Paul Krugman and Robin Wells on the health care crisis:
The Health Care Crisis and What to Do About It - The New York Review of Books: [H]ealth care spending is rising rapidly.... "[N]ew medical technology" is the major factor in rising spending: we spend more on medicine because there's more that medicine can do. Third, in medical care, "technological advances have generally raised costs rather than lowered them": although new technology surely produces cost savings in medicine, as elsewhere, the additional spending that takes place as a result of the expansion of medical possibilities outweighs those savings.
So far, this sounds like a happy story. We've found new ways to help people, and are spending more to take advantage of the opportunity. Why not view rising medical spending, like rising spending on, say, home entertainment systems, simply as a rational response to expanded choice? We would suggest two answers.
The first is that the US health care system is extremely inefficient, and this inefficiency becomes more costly as the health care sector [grows].... The inefficiency of our health care system exacerbates a second problem: our health care system often makes irrational choices.... American health care tends to divide the population into insiders and outsiders. Insiders, who have good insurance, receive everything modern medicine can provide.... Outsiders... receive very little.... In response to new medical technology, the system spends even more on insiders. But it compensates for higher spending on insiders, in part, by consigning more people to outsider status—robbing Peter of basic care in order to pay for Paul's state-of-the-art treatment. Thus we have the cruel paradox that medical progress is bad for many Americans' health....
In 2003 only 16 percent of health care spending consisted of out-of-pocket expenditures by consumers. The rest was paid for by insurance, public or private.... [I]n any given year, most people have small medical bills, while a few people have very large bills.... 20 percent of the population accounted for 80 percent of expenses. Half the population had virtually no medical expenses; a mere 1 percent of the population accounted for 22 percent of expenses.... [I]f people had to pay for medical care the way they pay for groceries, they would have to forego most of what modern medicine has to offer, because they would quickly run out of funds in the face of medical emergencies.
So the only way modern medical care can be made available to anyone other than the very rich is through health insurance. Yet it's very difficult for the private sector to provide such insurance, because health insurance suffers from a particularly acute case of a well-known economic problem known as adverse selection.... [I]magine an insurer who offered policies to anyone, with the annual premium set to cover the average person's health care expenses.... Who would sign up?.... Healthy people, with little reason to expect high medical bills, would probably shun policies priced to reflect the average person's health costs.... The insurance company would quickly find that... actual costs per customer were much higher than those of the average member of the population. So it would have to raise premiums to cover those higher costs. However, this would disproportionately drive off its healthier customers, leaving it with an even less healthy customer base, requiring a further rise in premiums.... Insurance companies deal with these problems, to some extent, by carefully screening applicants... [which] tends to screen out exactly those who most need insurance.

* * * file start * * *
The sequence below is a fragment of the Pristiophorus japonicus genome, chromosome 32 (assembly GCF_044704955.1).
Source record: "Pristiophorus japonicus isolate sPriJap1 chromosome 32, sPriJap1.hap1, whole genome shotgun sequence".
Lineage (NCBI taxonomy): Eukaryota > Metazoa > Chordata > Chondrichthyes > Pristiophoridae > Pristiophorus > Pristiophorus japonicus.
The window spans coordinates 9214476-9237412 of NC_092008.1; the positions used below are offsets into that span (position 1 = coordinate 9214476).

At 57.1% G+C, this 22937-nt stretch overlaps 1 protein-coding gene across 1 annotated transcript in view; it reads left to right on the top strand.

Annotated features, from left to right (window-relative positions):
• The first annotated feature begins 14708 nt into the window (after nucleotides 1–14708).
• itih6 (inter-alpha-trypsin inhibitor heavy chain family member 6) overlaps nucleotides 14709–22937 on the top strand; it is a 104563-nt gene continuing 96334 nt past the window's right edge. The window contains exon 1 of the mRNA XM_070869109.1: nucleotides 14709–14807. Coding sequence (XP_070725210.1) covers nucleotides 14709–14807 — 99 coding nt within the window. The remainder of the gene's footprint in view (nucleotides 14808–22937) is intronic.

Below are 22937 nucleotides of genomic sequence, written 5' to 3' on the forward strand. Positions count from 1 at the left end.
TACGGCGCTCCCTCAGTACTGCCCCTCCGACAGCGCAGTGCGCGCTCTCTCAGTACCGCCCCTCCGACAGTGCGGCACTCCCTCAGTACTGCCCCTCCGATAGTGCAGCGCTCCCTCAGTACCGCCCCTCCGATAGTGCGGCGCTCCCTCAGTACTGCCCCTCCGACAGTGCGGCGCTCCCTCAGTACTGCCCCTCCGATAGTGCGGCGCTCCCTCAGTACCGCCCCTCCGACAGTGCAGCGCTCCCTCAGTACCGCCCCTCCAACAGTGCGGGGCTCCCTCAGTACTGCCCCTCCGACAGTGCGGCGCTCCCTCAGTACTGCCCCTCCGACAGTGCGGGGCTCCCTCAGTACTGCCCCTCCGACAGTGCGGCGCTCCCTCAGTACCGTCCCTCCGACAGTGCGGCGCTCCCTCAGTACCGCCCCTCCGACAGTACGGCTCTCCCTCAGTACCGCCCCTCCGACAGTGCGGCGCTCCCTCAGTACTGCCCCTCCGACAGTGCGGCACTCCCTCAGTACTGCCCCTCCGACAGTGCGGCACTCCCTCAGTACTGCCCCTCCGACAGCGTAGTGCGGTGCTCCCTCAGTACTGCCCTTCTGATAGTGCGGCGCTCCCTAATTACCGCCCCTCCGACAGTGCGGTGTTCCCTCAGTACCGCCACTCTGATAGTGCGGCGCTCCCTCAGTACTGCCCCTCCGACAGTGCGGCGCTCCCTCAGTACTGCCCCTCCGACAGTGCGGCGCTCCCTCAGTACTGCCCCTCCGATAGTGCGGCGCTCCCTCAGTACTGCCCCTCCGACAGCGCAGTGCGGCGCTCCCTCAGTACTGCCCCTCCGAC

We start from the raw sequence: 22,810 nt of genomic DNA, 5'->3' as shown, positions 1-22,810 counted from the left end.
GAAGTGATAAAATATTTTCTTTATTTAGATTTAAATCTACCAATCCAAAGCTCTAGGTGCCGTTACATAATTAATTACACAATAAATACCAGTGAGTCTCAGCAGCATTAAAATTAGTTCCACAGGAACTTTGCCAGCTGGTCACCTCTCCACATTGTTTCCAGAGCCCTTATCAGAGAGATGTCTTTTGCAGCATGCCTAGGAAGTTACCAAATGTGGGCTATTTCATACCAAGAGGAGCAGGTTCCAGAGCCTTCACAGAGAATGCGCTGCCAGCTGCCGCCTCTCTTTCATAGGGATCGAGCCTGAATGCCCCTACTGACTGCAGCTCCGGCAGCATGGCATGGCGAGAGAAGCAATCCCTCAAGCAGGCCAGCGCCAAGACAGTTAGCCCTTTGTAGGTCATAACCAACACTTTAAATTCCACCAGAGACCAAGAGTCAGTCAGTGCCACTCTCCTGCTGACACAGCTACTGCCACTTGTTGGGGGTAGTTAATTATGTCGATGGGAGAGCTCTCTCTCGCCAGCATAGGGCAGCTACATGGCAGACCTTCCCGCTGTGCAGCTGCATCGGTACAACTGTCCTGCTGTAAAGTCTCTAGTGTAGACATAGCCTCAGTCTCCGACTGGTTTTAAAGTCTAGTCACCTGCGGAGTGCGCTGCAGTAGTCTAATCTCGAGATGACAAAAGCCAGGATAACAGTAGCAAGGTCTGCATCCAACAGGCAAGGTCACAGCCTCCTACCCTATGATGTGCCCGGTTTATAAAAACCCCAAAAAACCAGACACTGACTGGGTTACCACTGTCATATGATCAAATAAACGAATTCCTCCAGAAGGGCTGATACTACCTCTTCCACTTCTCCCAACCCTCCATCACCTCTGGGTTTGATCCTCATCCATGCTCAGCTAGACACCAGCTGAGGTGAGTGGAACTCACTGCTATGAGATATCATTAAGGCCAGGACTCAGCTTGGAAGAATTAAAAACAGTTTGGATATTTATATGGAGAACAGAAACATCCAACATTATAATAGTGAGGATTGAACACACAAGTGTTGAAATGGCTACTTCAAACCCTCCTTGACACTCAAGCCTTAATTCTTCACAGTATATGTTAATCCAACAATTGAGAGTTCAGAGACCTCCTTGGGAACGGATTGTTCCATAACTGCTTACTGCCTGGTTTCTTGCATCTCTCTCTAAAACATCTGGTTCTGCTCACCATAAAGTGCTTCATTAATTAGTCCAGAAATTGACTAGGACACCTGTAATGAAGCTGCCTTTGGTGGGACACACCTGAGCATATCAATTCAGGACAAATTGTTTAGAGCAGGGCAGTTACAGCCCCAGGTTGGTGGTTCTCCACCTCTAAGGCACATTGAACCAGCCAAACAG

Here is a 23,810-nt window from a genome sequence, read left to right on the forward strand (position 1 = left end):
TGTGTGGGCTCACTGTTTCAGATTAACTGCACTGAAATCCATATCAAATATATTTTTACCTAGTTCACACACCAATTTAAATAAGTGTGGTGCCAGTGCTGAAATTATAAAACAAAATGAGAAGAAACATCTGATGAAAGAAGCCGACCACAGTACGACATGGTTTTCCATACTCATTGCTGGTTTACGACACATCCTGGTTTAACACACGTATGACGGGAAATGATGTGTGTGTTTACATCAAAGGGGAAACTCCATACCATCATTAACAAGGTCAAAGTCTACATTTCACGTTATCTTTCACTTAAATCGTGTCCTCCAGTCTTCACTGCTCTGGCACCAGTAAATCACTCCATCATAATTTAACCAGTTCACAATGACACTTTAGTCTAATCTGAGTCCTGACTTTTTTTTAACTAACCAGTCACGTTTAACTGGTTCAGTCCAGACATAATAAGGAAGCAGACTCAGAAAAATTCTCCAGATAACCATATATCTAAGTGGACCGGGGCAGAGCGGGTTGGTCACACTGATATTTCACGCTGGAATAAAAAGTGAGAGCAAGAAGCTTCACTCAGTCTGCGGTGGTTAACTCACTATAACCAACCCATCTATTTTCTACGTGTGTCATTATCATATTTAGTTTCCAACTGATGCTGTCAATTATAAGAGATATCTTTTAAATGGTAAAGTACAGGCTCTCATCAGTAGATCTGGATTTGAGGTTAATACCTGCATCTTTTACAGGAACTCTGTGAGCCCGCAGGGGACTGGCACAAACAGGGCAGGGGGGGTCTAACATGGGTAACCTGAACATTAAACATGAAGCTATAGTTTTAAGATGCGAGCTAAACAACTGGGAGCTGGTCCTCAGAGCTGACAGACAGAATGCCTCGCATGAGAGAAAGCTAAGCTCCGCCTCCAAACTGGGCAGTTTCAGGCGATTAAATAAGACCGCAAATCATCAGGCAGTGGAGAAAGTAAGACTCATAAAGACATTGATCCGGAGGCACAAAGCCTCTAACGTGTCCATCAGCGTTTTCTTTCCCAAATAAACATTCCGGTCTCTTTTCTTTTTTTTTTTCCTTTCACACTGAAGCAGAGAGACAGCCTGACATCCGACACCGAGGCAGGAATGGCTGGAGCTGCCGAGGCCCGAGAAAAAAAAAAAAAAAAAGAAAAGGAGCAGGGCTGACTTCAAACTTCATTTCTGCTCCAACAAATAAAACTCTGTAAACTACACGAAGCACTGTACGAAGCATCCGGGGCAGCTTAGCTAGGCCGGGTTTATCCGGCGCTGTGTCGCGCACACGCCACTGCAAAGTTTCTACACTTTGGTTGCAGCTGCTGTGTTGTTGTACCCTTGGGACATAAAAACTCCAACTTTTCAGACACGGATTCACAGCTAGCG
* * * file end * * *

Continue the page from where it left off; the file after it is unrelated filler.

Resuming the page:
Most advanced countries have dealt with the defects of private health insurance in a straightforward way, by making health insurance a government service. Through Medicare, the United States has in effect done the same thing for its seniors. We also have Medicaid... But nonelderly, nonpoor Americans are on their own... [and] get insurance, if at all, through their employers.
Employer-based insurance is a peculiarly American institution... the result of historical accident.... Employer-based insurance has historically offered a partial solution to the problem of adverse selection.... 63.1 percent of Americans under sixty-five received health insurance through their employers or family members' employers.... [T]he whole system of employer-based health care is under severe strain.... Providing health insurance looked like a good way for employers to reward their employees when it was a small part of the pay package. Today, however, the annual cost of coverage for a family of four is estimated by the Kaiser Family Foundation at more than $10,000.... Now that health costs loom so large, companies that provide generous benefits are in effect paying some of their workers much more than the going wage—or, more to the point, more than competitors pay similar workers. Inevitably, this creates pressure to reduce or eliminate health benefits. And companies that can't cut benefits enough to stay competitive—-such as GM—-find their very existence at risk.
Rising health costs have also ended the ability of employer-based insurance plans to avoid the problem of adverse selection.... [E]mployers are starting to make hiring decisions based on likely health costs....
Notice that this unraveling is the byproduct of what should be a good thing: advances in medical technology, which lead doctors to spend more on their patients. This leads to higher insurance costs, which causes employers to stop providing health coverage. The result is that many people are thrown into the world of the uninsured, where even basic care is often hard to get. As we said, we rob Peter of basic care in order to provide Paul with state-of-the-art treatment...